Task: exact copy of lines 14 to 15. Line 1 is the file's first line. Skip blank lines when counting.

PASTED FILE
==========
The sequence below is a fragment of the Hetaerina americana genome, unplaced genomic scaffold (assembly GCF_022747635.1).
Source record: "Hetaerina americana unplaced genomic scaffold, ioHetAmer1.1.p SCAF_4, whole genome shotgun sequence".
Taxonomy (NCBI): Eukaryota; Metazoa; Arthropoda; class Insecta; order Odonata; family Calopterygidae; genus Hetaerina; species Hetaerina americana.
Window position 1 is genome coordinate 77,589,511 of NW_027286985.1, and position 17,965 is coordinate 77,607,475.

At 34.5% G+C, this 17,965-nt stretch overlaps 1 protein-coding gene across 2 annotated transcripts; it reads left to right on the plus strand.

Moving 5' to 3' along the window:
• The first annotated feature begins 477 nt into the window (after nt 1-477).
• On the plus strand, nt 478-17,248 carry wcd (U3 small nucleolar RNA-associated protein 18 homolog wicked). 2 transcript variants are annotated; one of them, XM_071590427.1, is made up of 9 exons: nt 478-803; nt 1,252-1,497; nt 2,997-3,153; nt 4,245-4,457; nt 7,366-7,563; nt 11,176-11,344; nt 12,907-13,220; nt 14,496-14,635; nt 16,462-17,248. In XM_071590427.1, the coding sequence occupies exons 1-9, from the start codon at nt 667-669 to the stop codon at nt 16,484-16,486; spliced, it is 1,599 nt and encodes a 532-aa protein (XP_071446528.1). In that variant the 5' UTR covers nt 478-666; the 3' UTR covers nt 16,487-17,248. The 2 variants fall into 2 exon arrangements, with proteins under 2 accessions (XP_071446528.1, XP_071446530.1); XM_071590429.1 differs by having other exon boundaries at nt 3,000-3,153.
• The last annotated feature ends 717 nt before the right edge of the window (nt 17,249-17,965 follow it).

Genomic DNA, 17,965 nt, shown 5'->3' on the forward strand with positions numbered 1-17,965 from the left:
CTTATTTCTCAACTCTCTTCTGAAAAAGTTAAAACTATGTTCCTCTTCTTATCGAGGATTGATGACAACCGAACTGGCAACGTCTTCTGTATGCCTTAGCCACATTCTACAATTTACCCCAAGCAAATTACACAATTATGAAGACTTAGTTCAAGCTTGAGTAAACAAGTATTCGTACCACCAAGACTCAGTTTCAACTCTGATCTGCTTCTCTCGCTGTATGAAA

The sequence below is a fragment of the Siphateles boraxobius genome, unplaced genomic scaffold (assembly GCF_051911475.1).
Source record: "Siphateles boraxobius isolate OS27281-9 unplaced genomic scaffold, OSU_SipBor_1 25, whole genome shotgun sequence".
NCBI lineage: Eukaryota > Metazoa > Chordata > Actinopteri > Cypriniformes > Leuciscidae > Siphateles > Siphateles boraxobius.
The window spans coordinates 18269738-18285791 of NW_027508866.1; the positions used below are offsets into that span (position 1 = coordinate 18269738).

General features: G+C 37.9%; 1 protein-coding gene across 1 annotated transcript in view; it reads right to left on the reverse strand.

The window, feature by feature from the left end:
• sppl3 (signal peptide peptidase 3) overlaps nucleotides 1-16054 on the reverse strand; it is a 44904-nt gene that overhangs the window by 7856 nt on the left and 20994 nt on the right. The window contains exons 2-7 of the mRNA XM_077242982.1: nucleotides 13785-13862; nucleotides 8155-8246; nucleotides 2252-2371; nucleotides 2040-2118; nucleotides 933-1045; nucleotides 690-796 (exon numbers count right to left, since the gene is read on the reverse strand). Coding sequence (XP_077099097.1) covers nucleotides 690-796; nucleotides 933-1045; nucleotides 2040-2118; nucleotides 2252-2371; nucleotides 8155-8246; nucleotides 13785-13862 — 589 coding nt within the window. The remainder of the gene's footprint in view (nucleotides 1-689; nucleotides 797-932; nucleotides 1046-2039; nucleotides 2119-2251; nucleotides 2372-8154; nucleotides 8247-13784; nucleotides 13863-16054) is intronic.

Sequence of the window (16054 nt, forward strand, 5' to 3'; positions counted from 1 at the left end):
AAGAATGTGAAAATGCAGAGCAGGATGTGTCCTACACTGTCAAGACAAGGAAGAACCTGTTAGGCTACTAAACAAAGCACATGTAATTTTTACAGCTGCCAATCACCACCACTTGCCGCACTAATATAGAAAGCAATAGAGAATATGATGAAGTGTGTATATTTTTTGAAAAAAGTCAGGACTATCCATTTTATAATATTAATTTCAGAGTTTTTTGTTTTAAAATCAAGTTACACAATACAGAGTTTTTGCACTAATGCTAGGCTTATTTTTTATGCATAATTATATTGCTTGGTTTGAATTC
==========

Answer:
NCBI lineage: Eukaryota > Metazoa > Chordata > Actinopteri > Cypriniformes > Leuciscidae > Siphateles > Siphateles boraxobius.
The window spans coordinates 18269738-18285791 of NW_027508866.1; the positions used below are offsets into that span (position 1 = coordinate 18269738).